Tuesday, January 17, 2017

A Dollar a Day, and Other Observations About Ducey's Education Funding Proposal

Posted By on Tue, Jan 17, 2017 at 2:39 PM

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Governor Ducey surprised me by proposing $114 million in new education funds for the upcoming state budget. That's $90 million more than I expected. According to Senator Steve Farley (D-Tucson), most of that comes from highway funds. Meaning, to paraphrase It's A Wonderful Life, every time a school bell rings, a roadway gets a pothole.

More than $100 million for education isn't nothing. It's not nearly enough (It moves us from 49th in per student spending all the way to . . . 49th), but it's a significant amount of money. Unlike last year when Ducey called money covering the increase in the number of students and inflation "new money"—that was a lie—this time, it's actually new money, above and beyond the required stay-even funding. We need to remember, however, this is only a proposed budget. The legislature passes the budget, not the governor. It's going to take some gubernatorial arm twisting to get the anti-"government schools" crowd to vote for all that new money. Don't be surprised if the final education budget comes in quite a bit lower. I hope no one is taking Ducey's money to the bank yet.

Let's take a look at how Ducey wants his proposed education funding to be spent.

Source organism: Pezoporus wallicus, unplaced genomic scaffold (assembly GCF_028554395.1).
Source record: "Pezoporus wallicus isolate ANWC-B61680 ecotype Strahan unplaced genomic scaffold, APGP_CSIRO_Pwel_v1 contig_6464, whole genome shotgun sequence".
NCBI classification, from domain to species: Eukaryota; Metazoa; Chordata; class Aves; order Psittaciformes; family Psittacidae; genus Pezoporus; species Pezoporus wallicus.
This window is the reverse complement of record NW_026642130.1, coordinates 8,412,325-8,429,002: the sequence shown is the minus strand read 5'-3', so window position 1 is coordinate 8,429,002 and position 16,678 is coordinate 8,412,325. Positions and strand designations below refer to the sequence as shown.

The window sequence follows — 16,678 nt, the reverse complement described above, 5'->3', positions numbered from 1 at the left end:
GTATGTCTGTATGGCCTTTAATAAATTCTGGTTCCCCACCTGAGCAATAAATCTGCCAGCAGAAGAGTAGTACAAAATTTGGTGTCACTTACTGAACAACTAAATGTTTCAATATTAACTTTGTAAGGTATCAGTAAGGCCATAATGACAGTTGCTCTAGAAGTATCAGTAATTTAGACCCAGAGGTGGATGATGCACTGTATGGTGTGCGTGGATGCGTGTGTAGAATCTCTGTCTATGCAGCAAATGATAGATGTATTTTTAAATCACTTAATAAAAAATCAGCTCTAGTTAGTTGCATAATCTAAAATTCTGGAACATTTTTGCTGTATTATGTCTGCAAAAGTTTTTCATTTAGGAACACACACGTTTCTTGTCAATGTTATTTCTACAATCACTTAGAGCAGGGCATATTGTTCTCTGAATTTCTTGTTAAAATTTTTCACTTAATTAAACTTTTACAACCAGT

His proposed teacher pay hike gets the most buzz, but it's only $13.6 million, compared to almost three times as much—$38 million—for "results-based funding." The pay raise comes to about a dollar a day, which is more of an insult to teachers than a pat on the back. It's wealthy, Cold Stone Stone Cold Doug Ducey saying, "Here's a crisp new dollar bill for each of you for the great work you're doing!" I hope he doesn't expect current teachers to go out of their way to thank him, or prospective new employees to flood school districts begging for one o' them high payin' teachin' jobs. Saying "I raised teacher salaries" makes for a great campaign pitch come reelection time, but a dollar a day doesn't put food on a teacher's table.

That $38 million for "results-based funding," on the other hand, is real money for those lucky schools that get a chunk of it. It's a third of Ducey's new money, and it will go to 10 percent of Arizona's schools. That comes to an average of more than $350 per student for each of the recipients, which is more than the $325 per student schools received from the Prop 123 money. All his other proposals are small ball stuff, but this one can have some big league consequences. It's enough for the schools to increase and improve their teaching supplies and technology and still have money left for significant teacher raises, all of which will make those schools more attractive to parents and teachers. And most of it will go to districts and charter schools educating the most privileged students. The main educational beneficiaries will be the current winners in the state's income inequality wars. To the victors go the "results-based funding" spoils.